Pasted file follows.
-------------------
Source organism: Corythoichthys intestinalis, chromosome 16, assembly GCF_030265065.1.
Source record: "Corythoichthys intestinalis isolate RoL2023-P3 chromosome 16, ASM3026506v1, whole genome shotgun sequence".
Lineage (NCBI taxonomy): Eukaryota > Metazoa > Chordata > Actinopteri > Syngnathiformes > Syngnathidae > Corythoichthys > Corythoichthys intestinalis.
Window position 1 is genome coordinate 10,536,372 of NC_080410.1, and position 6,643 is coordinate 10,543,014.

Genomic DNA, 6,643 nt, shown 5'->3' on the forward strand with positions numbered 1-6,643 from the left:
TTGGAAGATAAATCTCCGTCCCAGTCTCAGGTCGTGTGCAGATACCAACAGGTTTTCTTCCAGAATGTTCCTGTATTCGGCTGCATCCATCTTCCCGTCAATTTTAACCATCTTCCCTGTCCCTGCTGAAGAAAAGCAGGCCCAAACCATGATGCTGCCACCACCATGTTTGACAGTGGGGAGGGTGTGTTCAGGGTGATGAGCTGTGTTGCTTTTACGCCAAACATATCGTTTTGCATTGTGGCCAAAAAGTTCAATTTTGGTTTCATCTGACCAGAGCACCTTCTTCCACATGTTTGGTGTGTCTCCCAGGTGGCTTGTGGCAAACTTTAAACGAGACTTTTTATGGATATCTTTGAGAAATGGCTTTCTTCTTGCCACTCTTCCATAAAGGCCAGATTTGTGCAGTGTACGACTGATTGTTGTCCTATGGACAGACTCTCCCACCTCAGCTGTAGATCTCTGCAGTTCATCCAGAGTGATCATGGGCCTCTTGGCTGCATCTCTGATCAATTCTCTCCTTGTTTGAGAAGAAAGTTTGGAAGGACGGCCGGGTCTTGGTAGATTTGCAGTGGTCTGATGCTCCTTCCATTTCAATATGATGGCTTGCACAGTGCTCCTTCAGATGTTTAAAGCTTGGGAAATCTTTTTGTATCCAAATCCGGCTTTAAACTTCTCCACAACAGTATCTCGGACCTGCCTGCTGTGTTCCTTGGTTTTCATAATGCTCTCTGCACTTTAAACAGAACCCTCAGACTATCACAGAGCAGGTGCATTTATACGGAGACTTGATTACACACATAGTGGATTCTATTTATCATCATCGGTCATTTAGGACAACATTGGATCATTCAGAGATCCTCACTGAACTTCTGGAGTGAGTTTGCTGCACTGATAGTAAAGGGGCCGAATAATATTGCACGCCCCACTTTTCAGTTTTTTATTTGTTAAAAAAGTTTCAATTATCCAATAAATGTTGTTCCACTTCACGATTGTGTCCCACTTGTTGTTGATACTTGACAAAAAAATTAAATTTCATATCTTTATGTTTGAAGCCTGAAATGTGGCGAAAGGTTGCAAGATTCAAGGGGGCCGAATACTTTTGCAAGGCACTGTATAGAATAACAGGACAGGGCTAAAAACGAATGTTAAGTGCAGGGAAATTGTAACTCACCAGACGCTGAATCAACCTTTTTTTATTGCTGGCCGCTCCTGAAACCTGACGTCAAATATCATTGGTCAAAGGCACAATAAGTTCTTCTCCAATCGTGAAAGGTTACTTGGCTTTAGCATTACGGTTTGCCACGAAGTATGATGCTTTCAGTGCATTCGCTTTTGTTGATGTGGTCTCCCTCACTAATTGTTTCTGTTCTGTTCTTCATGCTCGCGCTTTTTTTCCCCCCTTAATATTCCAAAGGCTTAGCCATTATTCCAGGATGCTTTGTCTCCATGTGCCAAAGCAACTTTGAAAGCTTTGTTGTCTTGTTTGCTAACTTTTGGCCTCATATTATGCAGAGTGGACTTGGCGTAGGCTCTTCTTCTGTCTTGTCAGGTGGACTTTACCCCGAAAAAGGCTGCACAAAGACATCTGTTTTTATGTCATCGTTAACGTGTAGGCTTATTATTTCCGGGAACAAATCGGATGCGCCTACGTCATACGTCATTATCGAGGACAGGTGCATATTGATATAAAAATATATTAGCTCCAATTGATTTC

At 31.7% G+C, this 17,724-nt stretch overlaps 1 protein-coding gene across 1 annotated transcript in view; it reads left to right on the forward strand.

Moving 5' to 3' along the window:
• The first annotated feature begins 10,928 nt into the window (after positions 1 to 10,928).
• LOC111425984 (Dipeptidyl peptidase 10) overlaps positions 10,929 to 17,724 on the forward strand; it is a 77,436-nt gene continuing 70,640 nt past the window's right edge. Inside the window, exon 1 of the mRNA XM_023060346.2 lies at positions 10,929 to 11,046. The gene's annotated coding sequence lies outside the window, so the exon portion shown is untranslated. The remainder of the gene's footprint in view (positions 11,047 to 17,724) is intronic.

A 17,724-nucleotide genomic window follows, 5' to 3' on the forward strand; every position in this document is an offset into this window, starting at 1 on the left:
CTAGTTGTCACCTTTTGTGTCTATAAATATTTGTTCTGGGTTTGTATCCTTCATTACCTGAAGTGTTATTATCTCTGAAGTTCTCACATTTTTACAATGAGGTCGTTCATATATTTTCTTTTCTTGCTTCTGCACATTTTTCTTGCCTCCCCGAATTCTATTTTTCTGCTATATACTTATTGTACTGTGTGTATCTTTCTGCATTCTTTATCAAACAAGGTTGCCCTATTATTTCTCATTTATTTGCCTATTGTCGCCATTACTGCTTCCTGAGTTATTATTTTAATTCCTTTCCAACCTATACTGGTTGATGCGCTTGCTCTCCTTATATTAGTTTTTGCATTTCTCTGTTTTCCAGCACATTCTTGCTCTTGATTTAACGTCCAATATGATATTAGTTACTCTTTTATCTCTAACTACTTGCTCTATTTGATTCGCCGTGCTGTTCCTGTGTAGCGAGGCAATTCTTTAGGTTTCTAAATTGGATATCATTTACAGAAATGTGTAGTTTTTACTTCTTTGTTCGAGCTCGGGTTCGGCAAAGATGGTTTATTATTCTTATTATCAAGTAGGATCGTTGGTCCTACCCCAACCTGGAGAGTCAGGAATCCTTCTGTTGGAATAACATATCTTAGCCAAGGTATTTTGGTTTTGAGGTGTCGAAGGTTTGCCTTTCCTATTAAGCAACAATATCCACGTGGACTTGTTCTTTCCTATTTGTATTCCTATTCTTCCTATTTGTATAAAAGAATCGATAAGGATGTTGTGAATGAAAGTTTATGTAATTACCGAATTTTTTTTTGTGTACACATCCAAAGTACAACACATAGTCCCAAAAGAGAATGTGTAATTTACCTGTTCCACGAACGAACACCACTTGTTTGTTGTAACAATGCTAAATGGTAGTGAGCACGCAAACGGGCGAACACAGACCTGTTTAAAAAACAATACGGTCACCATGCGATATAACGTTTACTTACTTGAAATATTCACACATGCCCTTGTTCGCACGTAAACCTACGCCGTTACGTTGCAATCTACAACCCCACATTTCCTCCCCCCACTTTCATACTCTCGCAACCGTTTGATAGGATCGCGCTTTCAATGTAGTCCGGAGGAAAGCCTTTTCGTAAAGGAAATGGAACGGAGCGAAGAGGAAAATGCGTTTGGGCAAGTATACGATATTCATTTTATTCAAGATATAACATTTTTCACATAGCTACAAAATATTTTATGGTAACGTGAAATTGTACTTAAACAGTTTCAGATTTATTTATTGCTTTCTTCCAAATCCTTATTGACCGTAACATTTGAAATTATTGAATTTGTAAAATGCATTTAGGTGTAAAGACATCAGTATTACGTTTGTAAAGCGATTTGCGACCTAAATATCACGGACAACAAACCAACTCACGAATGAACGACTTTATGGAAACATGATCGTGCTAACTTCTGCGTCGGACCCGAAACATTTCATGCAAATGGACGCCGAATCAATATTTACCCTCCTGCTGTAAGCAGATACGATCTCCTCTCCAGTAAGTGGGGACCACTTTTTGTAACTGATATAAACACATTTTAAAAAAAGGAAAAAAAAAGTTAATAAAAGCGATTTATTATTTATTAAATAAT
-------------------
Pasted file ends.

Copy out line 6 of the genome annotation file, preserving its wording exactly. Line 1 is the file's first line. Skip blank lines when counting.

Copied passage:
TTGGAAGATAAATCTCCGTCCCAGTCTCAGGTCGTGTGCAGATACCAACAGGTTTTCTTCCAGAATGTTCCTGTATTCGGCTGCATCCATCTTCCCGTCAATTTTAACCATCTTCCCTGTCCCTGCTGAAGAAAAGCAGGCCCAAACCATGATGCTGCCACCACCATGTTTGACAGTGGGGAGGGTGTGTTCAGGGTGATGAGCTGTGTTGCTTTTACGCCAAACATATCGTTTTGCATTGTGGCCAAAAAGTTCAATTTTGGTTTCATCTGACCAGAGCACCTTCTTCCACATGTTTGGTGTGTCTCCCAGGTGGCTTGTGGCAAACTTTAAACGAGACTTTTTATGGATATCTTTGAGAAATGGCTTTCTTCTTGCCACTCTTCCATAAAGGCCAGATTTGTGCAGTGTACGACTGATTGTTGTCCTATGGACAGACTCTCCCACCTCAGCTGTAGATCTCTGCAGTTCATCCAGAGTGATCATGGGCCTCTTGGCTGCATCTCTGATCAATTCTCTCCTTGTTTGAGAAGAAAGTTTGGAAGGACGGCCGGGTCTTGGTAGATTTGCAGTGGTCTGATGCTCCTTCCATTTCAATATGATGGCTTGCACAGTGCTCCTTCAGATGTTTAAAGCTTGGGAAATCTTTTTGTATCCAAATCCGGCTTTAAACTTCTCCACAACAGTATCTCGGACCTGCCTGCTGTGTTCCTTGGTTTTCATAATGCTCTCTGCACTTTAAACAGAACCCTCAGACTATCACAGAGCAGGTGCATTTATACGGAGACTTGATTACACACATAGTGGATTCTATTTATCATCATCGGTCATTTAGGACAACATTGGATCATTCAGAGATCCTCACTGAACTTCTGGAGTGAGTTTGCTGCACTGATAGTAAAGGGGCCGAATAATATTGCACGCCCCACTTTTCAGTTTTTTATTTGTTAAAAAAGTTTCAATTATCCAATAAATGTTGTTCCACTTCACGATTGTGTCCCACTTGTTGTTGATACTTGACAAAAAAATTAAATTTCATATCTTTATGTTTGAAGCCTGAAATGTGGCGAAAGGTTGCAAGATTCAAGGGGGCCGAATACTTTTGCAAGGCACTGTATAGAATAACAGGACAGGGCTAAAAACGAATGTTAAGTGCAGGGAAATTGTAACTCACCAGACGCTGAATCAACCTTTTTTTATTGCTGGCCGCTCCTGAAACCTGACGTCAAATATCATTGGTCAAAGGCACAATAAGTTCTTCTCCAATCGTGAAAGGTTACTTGGCTTTAGCATTACGGTTTGCCACGAAGTATGATGCTTTCAGTGCATTCGCTTTTGTTGATGTGGTCTCCCTCACTAATTGTTTCTGTTCTGTTCTTCATGCTCGCGCTTTTTTTCCCCCCTTAATATTCCAAAGGCTTAGCCATTATTCCAGGATGCTTTGTCTCCATGTGCCAAAGCAACTTTGAAAGCTTTGTTGTCTTGTTTGCTAACTTTTGGCCTCATATTATGCAGAGTGGACTTGGCGTAGGCTCTTCTTCTGTCTTGTCAGGTGGACTTTACCCCGAAAAAGGCTGCACAAAGACATCTGTTTTTATGTCATCGTTAACGTGTAGGCTTATTATTTCCGGGAACAAATCGGATGCGCCTACGTCATACGTCATTATCGAGGACAGGTGCATATTGATATAAAAATATATTAGCTCCAATTGATTTC